According to Womersley, Radburn principles were applied only 'in a limited form' at Eastfield. We shall look at why this was so in due course, however Womersley also admitted that he had been 'attracted by the Radburn Idea' but had 'lacked either the time or the courage to make a serious attempt to design a layout based on its principles'. That 'courage' was initially suppressed by one particular worry regarding rear service roads, which meant that visitors by car would have to enter the houses by the back door. Womersley then explains how it was pointed out to him that his own late Victorian house was part of a terrace which had since evolved to have service roads leading to garages behind. Being concerned about visitors having to enter a house by the back door might seem to us today as slight, quaint even, but it seemed to be based on nagging, pre-war conventions of suburban respectability and propriety (and it is one of the central criticisms of 'Radburn-as-council-estate-layout' that has persisted - in the long run however, this might say more about the social prejudices of the critics rather than the 'problem' itself). Thankfully, Womersley became convinced that any such 'risks' attached to a 'carefully designed Radburn layout' were 'almost negligible' while the advantages 'appeared to be considerable.' 

To me, the 'limited form' of Eastfield as a Radburn-Influenced estate seems to centre on the way its superblocks were defined by the terrace, rather than the staggered clusters of houses that were to be found at Radburn itself. In the early years of postwar reconstruction, council estate architects designing low-rise estates appear to prefer ribbon, terrace-like arrangements. Perhaps this was intended to maintain a sense of continuity and to make acclimatization easier for those being rehoused in the new estates (while also reflecting soon-to-come sociological studies such as Young and Willmott's Family and Kinship in East London (1957) which to some extent argued that (nineteenth century) terraced housing environments fostered strong social networks of dependence and mutual support). The photograph of the model of Eastfield above shows the terrace arrangements there, as does this recent view below:

Of course this was in any case a very different, more spacious and greener environment to the close-knit, overcrowded slum housing that estates like these were replacing (partly discussed here), but this form of Radburn nevertheless became a model for the design of other council estates across the country, including Middlefield, which began to be designed a decade or so after Eastfield in 1962 (interestingly, Middlefield's architect, Neil Taylor, once told me that his colleagues at this time in the small, provincial practice where he worked didn't know what he was talking about when he first mentioned Radburn to them). Like Eastfield, Middlefield also applies a terraced arrangement to the key Radburn principle of providing pedestrianised green spaces at the front of the houses:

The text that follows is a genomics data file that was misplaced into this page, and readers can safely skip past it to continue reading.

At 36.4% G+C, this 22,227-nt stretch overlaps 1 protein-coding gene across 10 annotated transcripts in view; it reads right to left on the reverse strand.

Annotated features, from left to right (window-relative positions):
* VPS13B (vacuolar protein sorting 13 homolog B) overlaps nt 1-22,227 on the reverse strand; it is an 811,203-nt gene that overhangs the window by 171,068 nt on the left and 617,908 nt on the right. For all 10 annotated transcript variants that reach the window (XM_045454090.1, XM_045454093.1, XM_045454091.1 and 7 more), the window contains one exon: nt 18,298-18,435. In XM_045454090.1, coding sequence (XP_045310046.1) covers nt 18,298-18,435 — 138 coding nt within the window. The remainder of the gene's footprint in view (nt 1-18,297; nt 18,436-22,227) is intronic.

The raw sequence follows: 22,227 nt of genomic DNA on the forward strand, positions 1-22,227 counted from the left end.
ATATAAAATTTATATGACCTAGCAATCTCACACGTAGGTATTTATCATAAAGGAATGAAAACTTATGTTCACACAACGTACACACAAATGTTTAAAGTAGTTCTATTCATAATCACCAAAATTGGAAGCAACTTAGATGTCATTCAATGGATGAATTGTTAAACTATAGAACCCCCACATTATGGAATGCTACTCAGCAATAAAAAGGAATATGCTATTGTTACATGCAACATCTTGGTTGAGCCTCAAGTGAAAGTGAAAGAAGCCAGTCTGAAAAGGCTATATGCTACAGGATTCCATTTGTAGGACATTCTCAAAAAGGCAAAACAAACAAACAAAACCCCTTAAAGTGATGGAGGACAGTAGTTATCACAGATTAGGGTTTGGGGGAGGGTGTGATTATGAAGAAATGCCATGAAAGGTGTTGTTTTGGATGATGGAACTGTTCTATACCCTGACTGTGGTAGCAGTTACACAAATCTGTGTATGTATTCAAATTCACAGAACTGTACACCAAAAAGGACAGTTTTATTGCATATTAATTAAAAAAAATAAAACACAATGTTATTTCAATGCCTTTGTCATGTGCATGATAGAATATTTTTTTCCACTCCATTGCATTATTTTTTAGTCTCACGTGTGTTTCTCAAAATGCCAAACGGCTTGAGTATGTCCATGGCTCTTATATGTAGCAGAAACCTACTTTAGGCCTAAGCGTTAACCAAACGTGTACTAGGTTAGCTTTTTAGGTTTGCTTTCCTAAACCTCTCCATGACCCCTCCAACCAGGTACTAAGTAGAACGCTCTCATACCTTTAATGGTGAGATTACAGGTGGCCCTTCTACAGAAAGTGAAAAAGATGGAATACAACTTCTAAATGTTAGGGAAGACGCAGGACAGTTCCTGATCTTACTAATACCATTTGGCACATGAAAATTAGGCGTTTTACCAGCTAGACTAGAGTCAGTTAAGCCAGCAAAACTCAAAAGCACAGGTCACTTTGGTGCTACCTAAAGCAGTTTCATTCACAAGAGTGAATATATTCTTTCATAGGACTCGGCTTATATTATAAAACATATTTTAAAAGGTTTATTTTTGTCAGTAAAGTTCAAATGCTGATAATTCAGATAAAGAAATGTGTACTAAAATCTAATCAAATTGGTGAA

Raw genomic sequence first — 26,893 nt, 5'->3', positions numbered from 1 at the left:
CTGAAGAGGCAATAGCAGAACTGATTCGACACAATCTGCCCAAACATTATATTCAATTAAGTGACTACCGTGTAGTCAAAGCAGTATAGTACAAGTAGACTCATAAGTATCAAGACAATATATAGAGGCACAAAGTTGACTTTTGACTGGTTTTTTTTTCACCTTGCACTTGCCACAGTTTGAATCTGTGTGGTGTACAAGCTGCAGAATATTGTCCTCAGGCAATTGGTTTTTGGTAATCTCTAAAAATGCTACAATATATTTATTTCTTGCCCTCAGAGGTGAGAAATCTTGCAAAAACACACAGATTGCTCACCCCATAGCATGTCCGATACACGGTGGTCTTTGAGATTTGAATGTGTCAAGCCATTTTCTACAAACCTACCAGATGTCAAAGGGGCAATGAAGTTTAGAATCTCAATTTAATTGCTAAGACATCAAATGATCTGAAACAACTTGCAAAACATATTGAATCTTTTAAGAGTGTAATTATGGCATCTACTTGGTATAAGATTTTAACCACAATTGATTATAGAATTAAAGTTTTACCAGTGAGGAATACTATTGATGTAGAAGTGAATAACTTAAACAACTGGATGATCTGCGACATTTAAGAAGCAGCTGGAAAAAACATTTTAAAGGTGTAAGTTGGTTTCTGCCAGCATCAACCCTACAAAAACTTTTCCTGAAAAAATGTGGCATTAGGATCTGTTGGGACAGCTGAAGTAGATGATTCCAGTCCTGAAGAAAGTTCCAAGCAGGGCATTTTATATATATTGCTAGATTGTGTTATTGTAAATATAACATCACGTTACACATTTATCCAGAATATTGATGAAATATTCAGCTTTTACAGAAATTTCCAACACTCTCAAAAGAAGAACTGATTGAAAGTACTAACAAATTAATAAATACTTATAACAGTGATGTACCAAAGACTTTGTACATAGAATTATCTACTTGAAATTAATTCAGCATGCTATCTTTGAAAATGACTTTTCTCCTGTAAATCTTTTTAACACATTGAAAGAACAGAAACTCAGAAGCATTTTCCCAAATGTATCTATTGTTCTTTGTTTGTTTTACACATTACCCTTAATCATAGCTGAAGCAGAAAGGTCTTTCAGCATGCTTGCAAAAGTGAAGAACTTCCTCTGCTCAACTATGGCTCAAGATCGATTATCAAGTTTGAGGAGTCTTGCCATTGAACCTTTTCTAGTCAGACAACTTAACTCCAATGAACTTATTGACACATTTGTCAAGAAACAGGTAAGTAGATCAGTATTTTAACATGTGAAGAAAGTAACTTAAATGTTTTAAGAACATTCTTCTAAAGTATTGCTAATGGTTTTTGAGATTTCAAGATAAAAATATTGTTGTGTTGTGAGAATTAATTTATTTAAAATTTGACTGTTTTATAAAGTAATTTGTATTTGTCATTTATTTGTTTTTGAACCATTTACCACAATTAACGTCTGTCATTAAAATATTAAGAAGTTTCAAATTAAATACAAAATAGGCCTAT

Otherwise, it seems natural that any up-and-coming architect in postwar Britain would interpret the Radburn Idea to their own personal creative ends (which again would lead to non-architectural criticisms of a lack of fidelity to Radburn). Nevertheless, an examination of the various 'Experiments on ...' continue to throw up some anomalies. In his article, Womersley prides himself on following through 'Radburn theory ... to the end by designing house plans in which the kitchens overlook the pedestrian ways so that mothers can keep their children in view'. Yet, the Radburn superblock plan above shows that the kitchens there overlooked the service roads at the back (In this respect, Taylor got it right at Middlefield). Of course, it is difficult to know sixty years on whether Womersley simply got it wrong here, or indeed how much of the detail of Radburn he'd actually seen, but it does beg a more detailed scrutiny of the 'Radburn Idea' which will be attempted, however tentatively, in forthcoming posts (which might well end up perpetuating or even creating more anomalies!). In any case, the fairly utilitarian applications of the 'Radburn Idea' seen in this first instalment are completely blown apart in the later 60s and early 70s, when architects begin to really play around with its principles, for instance by almost completely rejecting any attempt to accommodate the car at all. But this will be explored further in the next post (which might not immediately appear but I promise it will be well within another eight months).

Friday, 21 April 2017

'From Phoenix'

These are a series of chalk drawings I photographed on Tuesday 11 April. They ran all along the path around Priory Close.